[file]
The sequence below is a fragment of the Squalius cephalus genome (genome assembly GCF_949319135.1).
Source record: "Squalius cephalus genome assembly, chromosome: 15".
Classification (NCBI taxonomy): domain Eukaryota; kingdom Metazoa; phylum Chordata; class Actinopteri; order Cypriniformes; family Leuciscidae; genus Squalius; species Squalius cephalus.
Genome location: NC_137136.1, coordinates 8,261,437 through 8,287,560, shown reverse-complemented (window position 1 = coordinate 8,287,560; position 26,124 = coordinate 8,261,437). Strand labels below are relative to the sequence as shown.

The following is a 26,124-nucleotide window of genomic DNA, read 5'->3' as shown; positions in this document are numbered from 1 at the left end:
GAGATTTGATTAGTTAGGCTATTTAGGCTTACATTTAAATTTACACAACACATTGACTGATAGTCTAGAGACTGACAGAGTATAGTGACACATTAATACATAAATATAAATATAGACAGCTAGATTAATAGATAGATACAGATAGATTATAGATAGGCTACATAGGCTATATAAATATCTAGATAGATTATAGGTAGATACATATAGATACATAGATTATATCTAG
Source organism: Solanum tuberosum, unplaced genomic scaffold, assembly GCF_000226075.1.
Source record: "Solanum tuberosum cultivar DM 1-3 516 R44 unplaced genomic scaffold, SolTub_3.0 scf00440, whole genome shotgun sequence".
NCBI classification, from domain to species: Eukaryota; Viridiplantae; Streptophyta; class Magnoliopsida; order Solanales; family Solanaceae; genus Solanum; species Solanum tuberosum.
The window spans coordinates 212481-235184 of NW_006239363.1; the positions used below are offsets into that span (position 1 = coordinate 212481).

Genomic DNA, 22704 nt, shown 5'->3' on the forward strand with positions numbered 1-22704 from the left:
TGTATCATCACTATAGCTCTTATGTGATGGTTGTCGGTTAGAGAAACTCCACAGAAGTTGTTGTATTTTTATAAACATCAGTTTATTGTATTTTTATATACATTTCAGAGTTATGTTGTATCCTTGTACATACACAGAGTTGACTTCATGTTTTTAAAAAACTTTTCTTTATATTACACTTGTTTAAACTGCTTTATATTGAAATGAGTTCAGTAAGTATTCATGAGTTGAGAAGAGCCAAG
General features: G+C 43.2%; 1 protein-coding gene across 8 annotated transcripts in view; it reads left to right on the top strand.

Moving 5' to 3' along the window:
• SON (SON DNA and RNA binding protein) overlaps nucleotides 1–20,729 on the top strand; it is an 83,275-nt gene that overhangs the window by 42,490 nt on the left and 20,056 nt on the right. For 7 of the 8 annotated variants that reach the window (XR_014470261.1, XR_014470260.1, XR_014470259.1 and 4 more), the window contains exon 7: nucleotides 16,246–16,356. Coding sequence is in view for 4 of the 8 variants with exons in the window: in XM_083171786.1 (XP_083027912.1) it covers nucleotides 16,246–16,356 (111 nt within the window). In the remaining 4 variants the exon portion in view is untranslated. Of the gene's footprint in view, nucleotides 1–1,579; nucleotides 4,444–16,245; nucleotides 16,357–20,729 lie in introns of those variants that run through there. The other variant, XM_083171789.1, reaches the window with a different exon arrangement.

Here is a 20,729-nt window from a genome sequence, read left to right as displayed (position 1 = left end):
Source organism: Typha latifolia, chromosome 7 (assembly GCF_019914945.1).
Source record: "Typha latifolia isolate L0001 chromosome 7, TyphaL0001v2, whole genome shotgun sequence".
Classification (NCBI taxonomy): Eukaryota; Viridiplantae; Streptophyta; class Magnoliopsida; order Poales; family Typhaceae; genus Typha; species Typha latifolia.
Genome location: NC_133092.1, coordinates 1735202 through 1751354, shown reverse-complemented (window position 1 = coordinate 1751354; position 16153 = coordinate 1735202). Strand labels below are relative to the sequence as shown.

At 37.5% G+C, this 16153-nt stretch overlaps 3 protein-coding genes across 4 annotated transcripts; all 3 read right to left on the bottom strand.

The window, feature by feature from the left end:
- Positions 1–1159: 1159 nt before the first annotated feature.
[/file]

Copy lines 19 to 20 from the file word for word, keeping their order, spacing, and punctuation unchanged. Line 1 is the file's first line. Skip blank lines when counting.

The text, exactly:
Classification (NCBI taxonomy): Eukaryota; Viridiplantae; Streptophyta; class Magnoliopsida; order Poales; family Typhaceae; genus Typha; species Typha latifolia.
Genome location: NC_133092.1, coordinates 1735202 through 1751354, shown reverse-complemented (window position 1 = coordinate 1751354; position 16153 = coordinate 1735202). Strand labels below are relative to the sequence as shown.